Earnings Week kicked off on Friday as seven major market-moving companies reported their numbers; five of the seven companies posted better than expected earnings. Alcoa Inc. (AA) reported $0.01 earnings per share, beating market expectations of -$0.04. Other companies that reported positive earnings were Google Inc. (GOOG), JPMorgan Chase & Co. (JPM), and Wells Fargo & Company (WFC). Despite these reported positive earnings, and the S&P having its biggest two-day rally for 2012 this week, investor concern continues to loom over world economic issues, which have taken the majority of blame for dragging the markets down this week. Spanish bond yields reached a dangerous level of 5.99% earlier this week as borrowings from the European Central Bank (ECB) jumped by almost 50%. A 5.99% yield is considered to be at a dangerous level for Spain because market experts use the 6% level as a point where government debt begins to be unsustainable.
China posted an 8.1% growth in GDP, which was lower than an expected 8.4%, signaling slowing growth for the exporting nation. It seems as though these economic issues have had more of an effect on consumer confidence than this week’s positive earnings; issues regarding Spain’s bond yields, China’s slower growth, and the encompassing Eurozone crisis have created some speculation among market experts that global growth might be slowing. The S&P 500 is up nearly 8% and the Dow is up over 4% year-to-date; these figures may help ease some of the ensuing investor concerns as a rough week on Wall Street closes.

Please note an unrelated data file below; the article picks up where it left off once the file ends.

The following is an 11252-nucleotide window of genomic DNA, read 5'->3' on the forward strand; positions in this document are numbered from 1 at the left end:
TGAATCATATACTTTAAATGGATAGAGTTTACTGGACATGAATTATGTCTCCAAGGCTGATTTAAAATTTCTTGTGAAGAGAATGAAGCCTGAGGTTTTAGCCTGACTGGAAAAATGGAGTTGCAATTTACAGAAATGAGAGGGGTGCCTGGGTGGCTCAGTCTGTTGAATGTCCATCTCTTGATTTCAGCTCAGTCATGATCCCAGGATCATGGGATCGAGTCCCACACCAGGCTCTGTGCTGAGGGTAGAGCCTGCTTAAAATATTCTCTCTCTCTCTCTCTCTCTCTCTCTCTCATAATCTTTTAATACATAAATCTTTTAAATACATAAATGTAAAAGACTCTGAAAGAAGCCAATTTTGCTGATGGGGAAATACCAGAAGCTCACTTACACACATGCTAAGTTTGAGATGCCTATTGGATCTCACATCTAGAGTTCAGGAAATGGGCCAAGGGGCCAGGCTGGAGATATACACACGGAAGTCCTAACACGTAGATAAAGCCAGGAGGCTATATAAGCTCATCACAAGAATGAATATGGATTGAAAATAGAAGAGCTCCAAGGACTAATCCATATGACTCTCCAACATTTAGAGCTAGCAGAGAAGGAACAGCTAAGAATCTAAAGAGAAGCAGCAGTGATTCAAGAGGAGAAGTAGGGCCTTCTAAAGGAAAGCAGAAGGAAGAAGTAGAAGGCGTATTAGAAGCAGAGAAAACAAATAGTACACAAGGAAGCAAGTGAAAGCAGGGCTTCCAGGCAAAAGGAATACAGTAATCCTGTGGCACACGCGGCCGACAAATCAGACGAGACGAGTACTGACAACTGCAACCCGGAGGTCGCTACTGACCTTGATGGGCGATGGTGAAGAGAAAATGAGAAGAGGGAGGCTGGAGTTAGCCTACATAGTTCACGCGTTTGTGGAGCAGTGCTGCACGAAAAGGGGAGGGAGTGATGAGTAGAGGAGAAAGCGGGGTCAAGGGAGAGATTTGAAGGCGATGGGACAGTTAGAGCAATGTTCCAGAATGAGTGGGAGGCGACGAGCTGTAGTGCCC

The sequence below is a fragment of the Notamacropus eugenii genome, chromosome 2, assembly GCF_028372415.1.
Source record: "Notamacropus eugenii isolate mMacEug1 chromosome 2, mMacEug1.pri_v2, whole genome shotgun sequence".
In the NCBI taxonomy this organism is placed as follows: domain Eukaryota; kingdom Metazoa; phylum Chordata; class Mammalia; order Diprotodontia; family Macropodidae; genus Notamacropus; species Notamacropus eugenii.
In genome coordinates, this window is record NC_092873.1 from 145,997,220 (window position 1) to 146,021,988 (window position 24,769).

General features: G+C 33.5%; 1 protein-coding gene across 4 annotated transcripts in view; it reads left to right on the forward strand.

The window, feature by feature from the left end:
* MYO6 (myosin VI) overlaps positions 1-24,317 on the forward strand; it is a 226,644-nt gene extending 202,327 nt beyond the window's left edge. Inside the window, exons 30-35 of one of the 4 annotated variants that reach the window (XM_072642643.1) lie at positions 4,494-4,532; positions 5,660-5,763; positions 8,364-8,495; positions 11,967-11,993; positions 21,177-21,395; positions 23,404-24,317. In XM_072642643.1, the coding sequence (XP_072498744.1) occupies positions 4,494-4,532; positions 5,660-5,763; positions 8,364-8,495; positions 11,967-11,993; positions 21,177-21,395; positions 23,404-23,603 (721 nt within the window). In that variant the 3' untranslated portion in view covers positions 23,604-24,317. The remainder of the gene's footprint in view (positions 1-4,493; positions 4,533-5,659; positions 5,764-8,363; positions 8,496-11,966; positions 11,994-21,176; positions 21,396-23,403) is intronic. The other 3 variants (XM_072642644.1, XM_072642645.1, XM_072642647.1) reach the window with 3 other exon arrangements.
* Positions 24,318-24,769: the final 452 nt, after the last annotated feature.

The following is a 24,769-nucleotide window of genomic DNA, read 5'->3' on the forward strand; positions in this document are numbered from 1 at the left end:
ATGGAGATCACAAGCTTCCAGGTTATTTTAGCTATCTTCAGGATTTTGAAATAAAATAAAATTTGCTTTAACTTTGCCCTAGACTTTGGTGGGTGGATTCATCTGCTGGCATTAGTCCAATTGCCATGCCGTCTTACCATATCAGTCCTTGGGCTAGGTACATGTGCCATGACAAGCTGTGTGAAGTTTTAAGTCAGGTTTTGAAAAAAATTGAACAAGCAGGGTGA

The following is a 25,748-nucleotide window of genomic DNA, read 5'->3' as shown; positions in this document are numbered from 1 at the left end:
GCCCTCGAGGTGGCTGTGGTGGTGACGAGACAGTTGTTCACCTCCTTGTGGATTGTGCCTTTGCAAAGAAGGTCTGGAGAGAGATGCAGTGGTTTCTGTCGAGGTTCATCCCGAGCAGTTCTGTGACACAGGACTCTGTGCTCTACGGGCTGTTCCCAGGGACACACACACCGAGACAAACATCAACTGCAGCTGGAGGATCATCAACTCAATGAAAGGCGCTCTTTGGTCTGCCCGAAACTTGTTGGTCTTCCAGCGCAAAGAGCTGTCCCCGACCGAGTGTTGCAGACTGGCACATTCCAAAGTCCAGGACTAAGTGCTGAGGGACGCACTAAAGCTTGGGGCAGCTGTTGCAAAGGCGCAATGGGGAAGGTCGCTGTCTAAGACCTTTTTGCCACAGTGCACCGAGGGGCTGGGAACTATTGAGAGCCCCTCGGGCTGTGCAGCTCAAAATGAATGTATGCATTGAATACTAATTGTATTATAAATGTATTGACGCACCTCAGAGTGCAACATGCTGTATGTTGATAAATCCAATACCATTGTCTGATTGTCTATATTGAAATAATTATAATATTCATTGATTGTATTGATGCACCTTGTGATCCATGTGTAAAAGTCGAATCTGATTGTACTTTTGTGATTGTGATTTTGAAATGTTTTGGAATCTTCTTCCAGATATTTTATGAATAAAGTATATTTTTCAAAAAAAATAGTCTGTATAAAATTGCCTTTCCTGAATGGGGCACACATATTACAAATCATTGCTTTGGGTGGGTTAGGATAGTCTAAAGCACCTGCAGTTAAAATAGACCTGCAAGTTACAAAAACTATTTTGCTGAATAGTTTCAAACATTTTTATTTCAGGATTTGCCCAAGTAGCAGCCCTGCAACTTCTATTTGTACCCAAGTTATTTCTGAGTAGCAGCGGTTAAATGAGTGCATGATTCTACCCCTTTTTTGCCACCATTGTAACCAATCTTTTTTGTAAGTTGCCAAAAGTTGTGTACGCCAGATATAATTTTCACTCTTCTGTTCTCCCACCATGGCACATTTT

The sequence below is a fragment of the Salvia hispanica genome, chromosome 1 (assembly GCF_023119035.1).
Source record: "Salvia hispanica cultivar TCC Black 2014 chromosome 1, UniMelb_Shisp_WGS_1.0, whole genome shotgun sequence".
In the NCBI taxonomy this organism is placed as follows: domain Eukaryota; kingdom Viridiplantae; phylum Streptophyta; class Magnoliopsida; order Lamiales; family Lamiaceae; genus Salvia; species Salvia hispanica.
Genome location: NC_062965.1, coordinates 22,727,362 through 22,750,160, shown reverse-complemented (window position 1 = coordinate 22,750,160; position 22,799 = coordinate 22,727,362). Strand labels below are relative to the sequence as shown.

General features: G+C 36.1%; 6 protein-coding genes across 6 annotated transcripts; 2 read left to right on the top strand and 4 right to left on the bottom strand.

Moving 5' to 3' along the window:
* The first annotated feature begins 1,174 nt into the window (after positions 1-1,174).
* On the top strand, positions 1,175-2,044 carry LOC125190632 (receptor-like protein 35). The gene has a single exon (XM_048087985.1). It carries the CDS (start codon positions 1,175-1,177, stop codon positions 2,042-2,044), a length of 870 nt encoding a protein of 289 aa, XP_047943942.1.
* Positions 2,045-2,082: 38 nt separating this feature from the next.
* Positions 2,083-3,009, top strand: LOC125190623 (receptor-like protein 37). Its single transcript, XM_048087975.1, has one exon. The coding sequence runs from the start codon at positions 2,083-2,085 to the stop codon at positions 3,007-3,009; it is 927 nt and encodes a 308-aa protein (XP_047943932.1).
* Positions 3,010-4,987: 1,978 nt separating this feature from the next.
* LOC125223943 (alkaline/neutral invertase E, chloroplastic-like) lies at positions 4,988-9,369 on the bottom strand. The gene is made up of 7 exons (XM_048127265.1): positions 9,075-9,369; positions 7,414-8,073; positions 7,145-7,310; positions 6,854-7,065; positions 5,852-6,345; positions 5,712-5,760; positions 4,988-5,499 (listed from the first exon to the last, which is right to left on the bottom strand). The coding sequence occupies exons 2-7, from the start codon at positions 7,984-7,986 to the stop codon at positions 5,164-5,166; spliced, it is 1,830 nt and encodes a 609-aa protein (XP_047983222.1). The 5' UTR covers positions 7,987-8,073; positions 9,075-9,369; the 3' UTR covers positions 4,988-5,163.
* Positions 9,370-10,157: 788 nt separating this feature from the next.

– Charles Stack
The Double-Digit Days are Over
The days of 20-30 percentage gains seem to be long gone. It is rare to see astronomical equity gains like those attained by Microsoft Corp. in the 1990’s, where double-digit returns were almost the norm. This is certainly not the case in 2012: world flattening occurenes like the onslaught of the internet have fueled the efficient market hypothesis theory*, which states “it is impossible to ‘beat the market’” because the price of a stock always reflects all relevant information. The internet has given investors nearly immediate access to information that hinders an investors’ ability to spot those high return anomalies in the market. This clearly demonstrates that information is power, and it’s streamlined introduction to the world can be accredited to the internet.
So what may years of double-digit returns do to the investor psyche? A positive year of double-digit returns may have caused investors of the Dot-com bubble to have high and somewhat unrealistic expectations for market returns. World market activity since the Global Financial Crisis, a.k.a. The Great Recession (2007-09), demonstrates the need for investors to temper high market outlooks and possibly consider a macro-economic perspective versus expecting instant short-term astronomical gains through market speculation, because those days are far and few between.
– Justin Garcia
Article submitted by: Charles Stack and Justin Garcia of the Capital Markets Lab (CML). To learn more about the Capital Markets Lab (CML) please visit https://business.fiu.edu/capital-markets-lab/.